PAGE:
Dupuytren’s Contracture – Cannabis Research

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CannaKeys has 2 studies associated with Dupuytren's Contracture.

Here is a small sampling of Dupuytren's Contracture studies by title:

Components of the Dupuytren's Contracture Research Dashboard

  • Dosing information available for Dupuytren's Contracture
  • Chemotype guidance for treating Dupuytren's Contracture with cannabis
  • Synopsis of cannabis research for Dupuytren's Contracture
  • Individual study details for Dupuytren's Contracture

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Overview - Dupuytren's Contracture

Description of Dupuytren's Contracture

Dupuytren's Contracture (DC) is a connective tissue disorder that affects the palm. The disease primarily affects males from Northern European ancestry. Historical records date the condition back as far as the Vikings. Signs of DC begin very slowly and over a period of years, causing a thick build-up of hard and scar-like tissues surrounding the tendons of the palm. As a result the fingers (mostly the little and ring fingers) closest to the affected tendons begin to contract, leaving the hand in permanent misconfiguration or claw-like posture. The condition may be painless in some and painful in others, but all DC patients experience disability from the disfigured and immobile fingers. DC is a chronic degenerative condition whose causes are poorly understood. Modern medicine has no cure and treatment is limited to pharmaceuticals, surgery, or radiation. Drugs such as collagen preparations are injected directly into the affected tissue. Topical surgeries can range from breaking up the scar-like tissue using a needle (aponeurotomy) to complete amputation of the contracted fingers. Also used, especially in their earlier stages, are radiation therapies using ionizing radiation or electron irradiation. Each treatment is costly and can produce mild to serious adverse effects.

Disease Classification

Condition: Dupuytren's Contracture
Disease Family: Connective Tissue Disorder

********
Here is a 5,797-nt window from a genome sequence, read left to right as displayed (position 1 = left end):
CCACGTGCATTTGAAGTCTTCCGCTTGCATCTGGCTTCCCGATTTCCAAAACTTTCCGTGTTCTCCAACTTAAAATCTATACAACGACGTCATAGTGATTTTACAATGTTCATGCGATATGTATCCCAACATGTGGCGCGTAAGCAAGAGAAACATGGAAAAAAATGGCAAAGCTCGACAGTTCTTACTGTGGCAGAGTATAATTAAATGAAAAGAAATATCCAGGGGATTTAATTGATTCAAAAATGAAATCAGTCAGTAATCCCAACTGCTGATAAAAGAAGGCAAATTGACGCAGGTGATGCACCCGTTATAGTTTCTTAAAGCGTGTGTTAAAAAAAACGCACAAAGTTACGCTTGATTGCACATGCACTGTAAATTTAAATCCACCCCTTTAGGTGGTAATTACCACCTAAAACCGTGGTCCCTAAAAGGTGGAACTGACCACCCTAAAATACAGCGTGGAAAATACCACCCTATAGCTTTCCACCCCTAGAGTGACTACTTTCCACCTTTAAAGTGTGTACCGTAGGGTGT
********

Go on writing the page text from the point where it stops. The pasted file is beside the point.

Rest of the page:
Organ System: Muscular System
ICD-10 Chapter: Diseases of the Musculoskeletal System and Connective Tissue
ICD-10 Code: M72.0

Dupuytren's Contracture Symptoms:

Thickening of palmar fascia (esp. flexor tendons,most commonly affecting little or ring finger), reduced range of motion, frozen digits, frozen claw-like appearance, with or without pain

Also known as:

DC, Palmar Fascial Fibromatosis

Drug Interactions

THC Interaction with Pharmaceutical Drugs

  • THC can enhance the effects of drugs that cause sedation and depress the central nervous system, such as benzodiazepines, barbiturates, and alcohol, for example. 
  • THC is metabolized by and an inhibitor of a number of enzymatic liver pathways referred to as cytochrome P450. There are more than 50 enzymes belonging to this enzyme family, a number of which are responsible for the breakdown of common drugs such as antidepressants (e.g. amitriptyline, doxepine, fluvoxamine), antipsychotics (haloperidol, clozapine, stelazine), beta-blockers (e.g. propranolol), bronchodilators (e.g. theophylline), or bloodthinners (e.g. warfarin).  Thus patients taking these classes of medication may find that THC increases the concentration and effects of these drugs as well as the duration of their effects.
  • Clinical observation suggests no likely interactions with other pharmaceuticals at a total daily dose of up to 20mg THC.

CBD Interaction with Pharmaceutical Drugs

  • CBD may alter action on metabolic enzymes (certain drug-transport mechanisms), and as such may alter interactions with other drugs, some of which may produce therapeutic or adverse effects. For instance, CBD interacts with the enzyme cytochrome P450 3A4 and cytochrome P450 2C19, increasing the bioavailability of anti-epileptic drugs such as clobazam (a benzodiazepine). This makes it possible to achieve the same results at significantly lower dosages, reducing treatment costs and risks of adverse effects. 
  • Groups of drugs affected include: anti-epileptic drugs, psychiatric drugs, and drugs affecting metabolic enzymes, for example.
  • Clinical observations suggest no likely interactions with other pharmaceuticals at a total daily dose of up to 100mg CBD

Dosing Considerations

THC Dosage Considerations

  • THC micro dose:  0.1 mg to 0.4 mg
  • THC low dose:  0.5 mg to 5 mg
  • THC medium dose:  6 mg to 20 mg
  • THC high dose:  21 mg to 50+ mg

CBD Dosage Considerations

  • CBD low dose:  0.4 mg to 19 mg
  • CBD medium dose: 20 mg to 99 mg
  • CBD high dose:  100 mg to 800+ mg (upper limits tested ~1,500mg)

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Information on this site is based on scientific studies (human, animal, or in vitro), clinical experience, or traditional usage as cited in each article. The results reported may not necessarily occur in all individuals. For many of the conditions discussed, treatment with prescription or over-the-counter medication is also available. Consult your physician, nutritionally oriented health care practitioner, and/or pharmacist for any health problem and before using any supplements or before making any changes in prescribed medications.